On Canada's west coast, there are shell middens that run for more than a kilometer along the coast and are several meters deep. The midden in Namu, British Columbia is over 9 meters deep and spans over 10,000 years of continuous occupation. Shell middens created in coastal regions of Australia by indigenous Australians exist in Australia today. Middens provide evidence of prior occupation and are protected from mining and other developments. One must exercise caution in deciding whether one is examining a beach mound. There are good examples on the Freycinet Peninsula in Tasmania where wave action is combining charcoal from forest fire debris with a mix of shells into masses that storms deposit above high-water mark. Shell mounds near Weipa in far north Queensland that are less than 2 meters high and a few tens of meters long are claimed to be middens, but are in fact shell cheniers re-worked by nest mound-building birds. Shell mounds are credited with the creation of tropical hardwood hammocks, one example being the Otter mound preserve in Florida, where shell deposits from Calusa natives provided flood free high areas in otherwise large watered areas.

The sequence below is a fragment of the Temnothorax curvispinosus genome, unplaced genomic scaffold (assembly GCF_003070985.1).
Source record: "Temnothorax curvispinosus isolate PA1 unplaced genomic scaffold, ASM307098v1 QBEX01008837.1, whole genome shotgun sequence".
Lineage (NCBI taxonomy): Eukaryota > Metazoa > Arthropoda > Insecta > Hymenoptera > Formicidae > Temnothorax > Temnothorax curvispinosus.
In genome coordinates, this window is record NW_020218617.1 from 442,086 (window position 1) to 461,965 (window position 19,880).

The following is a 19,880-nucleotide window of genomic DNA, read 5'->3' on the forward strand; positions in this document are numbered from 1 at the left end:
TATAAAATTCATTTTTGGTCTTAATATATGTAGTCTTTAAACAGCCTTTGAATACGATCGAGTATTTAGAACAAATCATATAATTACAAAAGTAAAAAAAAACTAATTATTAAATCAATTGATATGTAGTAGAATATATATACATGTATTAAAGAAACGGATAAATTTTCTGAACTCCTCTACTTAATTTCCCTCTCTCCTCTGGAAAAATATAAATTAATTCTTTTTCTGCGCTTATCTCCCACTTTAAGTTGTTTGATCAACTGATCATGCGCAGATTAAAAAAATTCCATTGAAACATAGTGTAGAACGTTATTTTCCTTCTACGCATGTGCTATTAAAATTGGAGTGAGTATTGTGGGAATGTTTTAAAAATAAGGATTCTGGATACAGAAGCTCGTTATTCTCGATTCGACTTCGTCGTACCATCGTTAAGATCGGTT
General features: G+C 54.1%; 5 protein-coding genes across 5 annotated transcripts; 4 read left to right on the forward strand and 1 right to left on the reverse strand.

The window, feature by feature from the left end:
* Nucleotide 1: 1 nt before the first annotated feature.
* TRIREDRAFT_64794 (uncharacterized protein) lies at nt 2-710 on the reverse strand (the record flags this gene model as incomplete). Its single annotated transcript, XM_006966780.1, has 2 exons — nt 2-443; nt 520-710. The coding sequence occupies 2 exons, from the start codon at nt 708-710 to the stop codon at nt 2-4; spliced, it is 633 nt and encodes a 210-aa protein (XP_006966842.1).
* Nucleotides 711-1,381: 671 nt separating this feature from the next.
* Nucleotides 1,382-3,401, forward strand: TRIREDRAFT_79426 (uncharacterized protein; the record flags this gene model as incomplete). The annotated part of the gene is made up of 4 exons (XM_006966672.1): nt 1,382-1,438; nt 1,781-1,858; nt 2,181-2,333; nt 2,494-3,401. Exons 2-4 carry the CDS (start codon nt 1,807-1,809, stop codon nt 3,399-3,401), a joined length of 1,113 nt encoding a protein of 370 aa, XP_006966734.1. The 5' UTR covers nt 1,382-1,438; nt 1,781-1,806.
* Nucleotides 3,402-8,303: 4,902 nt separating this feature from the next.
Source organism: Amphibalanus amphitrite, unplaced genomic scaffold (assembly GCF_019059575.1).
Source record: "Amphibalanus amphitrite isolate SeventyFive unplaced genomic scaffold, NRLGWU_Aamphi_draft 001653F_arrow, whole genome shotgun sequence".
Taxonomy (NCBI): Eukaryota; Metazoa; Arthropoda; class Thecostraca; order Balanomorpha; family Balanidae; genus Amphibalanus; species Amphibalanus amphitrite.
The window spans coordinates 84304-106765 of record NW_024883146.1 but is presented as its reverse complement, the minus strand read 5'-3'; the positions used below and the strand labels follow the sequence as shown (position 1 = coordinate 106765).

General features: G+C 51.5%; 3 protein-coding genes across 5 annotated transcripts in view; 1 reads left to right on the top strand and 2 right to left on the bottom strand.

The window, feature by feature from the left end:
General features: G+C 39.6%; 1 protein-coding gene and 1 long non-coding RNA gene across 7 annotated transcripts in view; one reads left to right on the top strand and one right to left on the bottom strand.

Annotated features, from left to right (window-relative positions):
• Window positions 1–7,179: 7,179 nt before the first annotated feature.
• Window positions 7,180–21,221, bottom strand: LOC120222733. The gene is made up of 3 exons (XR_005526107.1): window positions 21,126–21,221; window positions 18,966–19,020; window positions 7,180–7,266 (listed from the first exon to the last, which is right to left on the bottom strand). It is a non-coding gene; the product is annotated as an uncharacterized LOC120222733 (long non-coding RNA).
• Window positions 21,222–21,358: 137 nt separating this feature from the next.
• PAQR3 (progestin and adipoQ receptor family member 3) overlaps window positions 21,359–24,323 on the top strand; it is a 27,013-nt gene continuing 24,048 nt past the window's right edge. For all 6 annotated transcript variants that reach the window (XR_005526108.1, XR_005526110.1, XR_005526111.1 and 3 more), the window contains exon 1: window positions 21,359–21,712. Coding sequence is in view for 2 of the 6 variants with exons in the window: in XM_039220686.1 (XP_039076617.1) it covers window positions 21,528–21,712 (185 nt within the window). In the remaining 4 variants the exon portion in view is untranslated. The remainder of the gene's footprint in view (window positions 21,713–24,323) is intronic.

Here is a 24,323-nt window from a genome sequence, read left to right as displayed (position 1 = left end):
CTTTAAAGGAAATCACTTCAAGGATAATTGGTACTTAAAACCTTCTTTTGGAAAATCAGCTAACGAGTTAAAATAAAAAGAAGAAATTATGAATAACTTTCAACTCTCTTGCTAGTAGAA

There are instances in which shell middens may have doubled as areas of ceremonial construction or ritual significance. The Woodland period Crystal River site provides an example of this phenomenon; some shell mounds, known as shell rings, are open arcs with a clear central area. Many are known from Japan and the southeastern United States, at least one from South America; the word is of Scandinavian via Middle English derivation.
National Park Service
The National Park Service is an agency of the United States federal government that manages all national parks, many national monuments, other conservation and historical properties with various title designations. It was created on August 25, 1916, by Congress through the National Park Service Organic Act and is an agency of the United States Department of the Interior; the NPS is charged with a dual role of preserving the ecological and historical integrity of the places entrusted to its management, while making them available and accessible for public use and enjoyment. As of 2018, the NPS employs 27,000 employees who oversee 419 units, of which 61 are designated national parks. National parks and national monuments in the United States were individually managed under the auspices of the Department of the Interior; the movement for an independent agency to oversee these federal lands was spearheaded by business magnate and conservationist Stephen Mather, as well as J. Horace McFarland. With the help of journalist Robert Sterling Yard, Mather ran a publicity campaign for the Department of the Interior.